For a long time, marketers doubted the value of social media, unsure of its ROI. That’s part of the reason Tuesday’s headline in the Harvard Business Review is so jarring: “Social Media Is Too Important to Be Left to the Marketing Department.”
The rest of the reason is that Keith A. Quesenberry may be right. Right, that is, if we consider his example of what companies do with social media to be true.
“When customers need help,” he writes, “they expect companies to offer it quickly and through multiple social media channels — but most companies aren’t set up to do that. Some companies increase their social media staff to offer live responses during big events like the Super Bowl or the Grammys, but then they return to predominately one-way social media or content marketing.”
In the scenario provided by Quesenberry, an assistant professor at Messiah College and a social media marketing book author, seven out of eight consumer messages to companies go without responses for 72 hours. That, he says, is due to marketers not being trained to deal with customer complaints or customer care, in general.
So here’s what Quesenberry suggests marketers and other company departments do about the social media situation he posits:
- Step 1: Create a ‘Social Care’ Team. This team needs to cover all aspects of the company’s social media presence, from marketing to customer service and beyond. “Identify policies and software systems needed for implementation,” he says.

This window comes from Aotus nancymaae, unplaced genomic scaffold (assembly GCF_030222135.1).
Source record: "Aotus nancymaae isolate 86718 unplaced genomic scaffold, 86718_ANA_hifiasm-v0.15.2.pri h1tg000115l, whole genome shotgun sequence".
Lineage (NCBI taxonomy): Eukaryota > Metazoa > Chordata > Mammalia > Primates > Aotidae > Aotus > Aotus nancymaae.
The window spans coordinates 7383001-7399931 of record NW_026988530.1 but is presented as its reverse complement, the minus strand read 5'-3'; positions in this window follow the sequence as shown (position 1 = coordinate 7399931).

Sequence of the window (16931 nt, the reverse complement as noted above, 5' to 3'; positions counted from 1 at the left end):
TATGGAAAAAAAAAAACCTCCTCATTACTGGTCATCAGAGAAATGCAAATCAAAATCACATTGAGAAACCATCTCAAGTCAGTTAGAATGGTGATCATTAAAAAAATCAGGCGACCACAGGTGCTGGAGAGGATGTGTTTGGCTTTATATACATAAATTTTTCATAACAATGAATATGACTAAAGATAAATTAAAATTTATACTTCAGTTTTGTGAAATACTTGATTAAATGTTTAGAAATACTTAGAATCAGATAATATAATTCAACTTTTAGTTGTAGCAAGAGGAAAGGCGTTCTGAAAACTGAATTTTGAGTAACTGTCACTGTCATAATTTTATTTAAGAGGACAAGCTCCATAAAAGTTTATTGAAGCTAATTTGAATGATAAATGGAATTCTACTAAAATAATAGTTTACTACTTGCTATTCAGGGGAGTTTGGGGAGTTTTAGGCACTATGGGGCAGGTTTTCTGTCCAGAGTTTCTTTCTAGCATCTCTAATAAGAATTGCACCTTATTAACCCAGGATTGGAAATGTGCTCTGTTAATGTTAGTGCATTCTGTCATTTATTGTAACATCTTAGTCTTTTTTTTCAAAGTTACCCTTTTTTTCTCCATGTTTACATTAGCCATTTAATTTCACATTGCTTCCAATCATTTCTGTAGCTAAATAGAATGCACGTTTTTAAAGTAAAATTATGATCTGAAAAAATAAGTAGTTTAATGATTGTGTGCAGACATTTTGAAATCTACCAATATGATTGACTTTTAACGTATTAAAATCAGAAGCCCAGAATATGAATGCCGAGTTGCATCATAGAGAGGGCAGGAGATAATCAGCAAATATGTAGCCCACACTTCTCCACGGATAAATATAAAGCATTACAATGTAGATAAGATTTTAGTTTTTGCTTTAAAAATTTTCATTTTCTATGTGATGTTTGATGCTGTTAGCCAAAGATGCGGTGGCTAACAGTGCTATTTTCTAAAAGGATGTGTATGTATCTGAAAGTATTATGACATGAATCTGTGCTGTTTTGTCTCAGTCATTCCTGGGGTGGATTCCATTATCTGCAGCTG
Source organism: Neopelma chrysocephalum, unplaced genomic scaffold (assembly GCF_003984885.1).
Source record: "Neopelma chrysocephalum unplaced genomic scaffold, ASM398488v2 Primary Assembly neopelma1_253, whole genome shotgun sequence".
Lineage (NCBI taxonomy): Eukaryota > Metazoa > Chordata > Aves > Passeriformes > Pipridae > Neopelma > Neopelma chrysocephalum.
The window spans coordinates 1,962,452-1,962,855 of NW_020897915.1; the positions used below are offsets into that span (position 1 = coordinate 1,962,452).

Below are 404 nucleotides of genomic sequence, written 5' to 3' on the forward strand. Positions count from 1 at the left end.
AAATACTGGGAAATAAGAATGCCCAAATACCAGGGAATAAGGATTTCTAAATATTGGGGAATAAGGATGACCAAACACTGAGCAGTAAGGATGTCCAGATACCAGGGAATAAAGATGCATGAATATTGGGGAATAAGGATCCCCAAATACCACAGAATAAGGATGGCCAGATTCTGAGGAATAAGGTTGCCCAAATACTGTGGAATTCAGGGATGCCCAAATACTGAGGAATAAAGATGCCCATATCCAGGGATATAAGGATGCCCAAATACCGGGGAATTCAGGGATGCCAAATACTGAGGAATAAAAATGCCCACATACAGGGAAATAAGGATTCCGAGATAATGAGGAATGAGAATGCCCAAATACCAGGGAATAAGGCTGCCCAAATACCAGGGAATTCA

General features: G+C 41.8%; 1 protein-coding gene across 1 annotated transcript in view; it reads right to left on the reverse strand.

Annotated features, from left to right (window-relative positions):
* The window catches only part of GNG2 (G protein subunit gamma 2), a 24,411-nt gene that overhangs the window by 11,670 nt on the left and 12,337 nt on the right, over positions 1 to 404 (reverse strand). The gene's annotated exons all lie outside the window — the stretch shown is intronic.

- Step 2: Define Roles. Who’s responsible for what? Professionals from marketing, customer service, public relations, sales, corporate communications, human resources and more need to know what they have to do. Or a dedicated team needs to be cross-trained and assigned duties. “Set up social media accounts and give employees access to social media systems,” Quesenberry writes. [Author’s note: Hopefully, marketers work on company accounts already and can skip the “set up” suggestion.]
- Step 3: ‘Create Brand Guidelines for standards, tone and style of social media communication,” he says. “Ask legal and human resources [departments] to provide a list of dos and don’ts for real-time consumer engagement.”
- Step 4: Define Goals. Base them on KPIs, “such as response time, sentiment analysis, engagement, views and shares, and other important metrics,” Quesenberry suggests. [Author’s note: Ahem. Marketing wants ROI.]
- Step 5: Test and Measure. [Author’s note: This is my insertion into Quesenberry’s hypothesis. If he’s right, marketers should see improved performance and areas for improvement.]
What do you think, marketers?
Please respond in the comments section below.
Related story: Facebook Messenger Gets Better for Business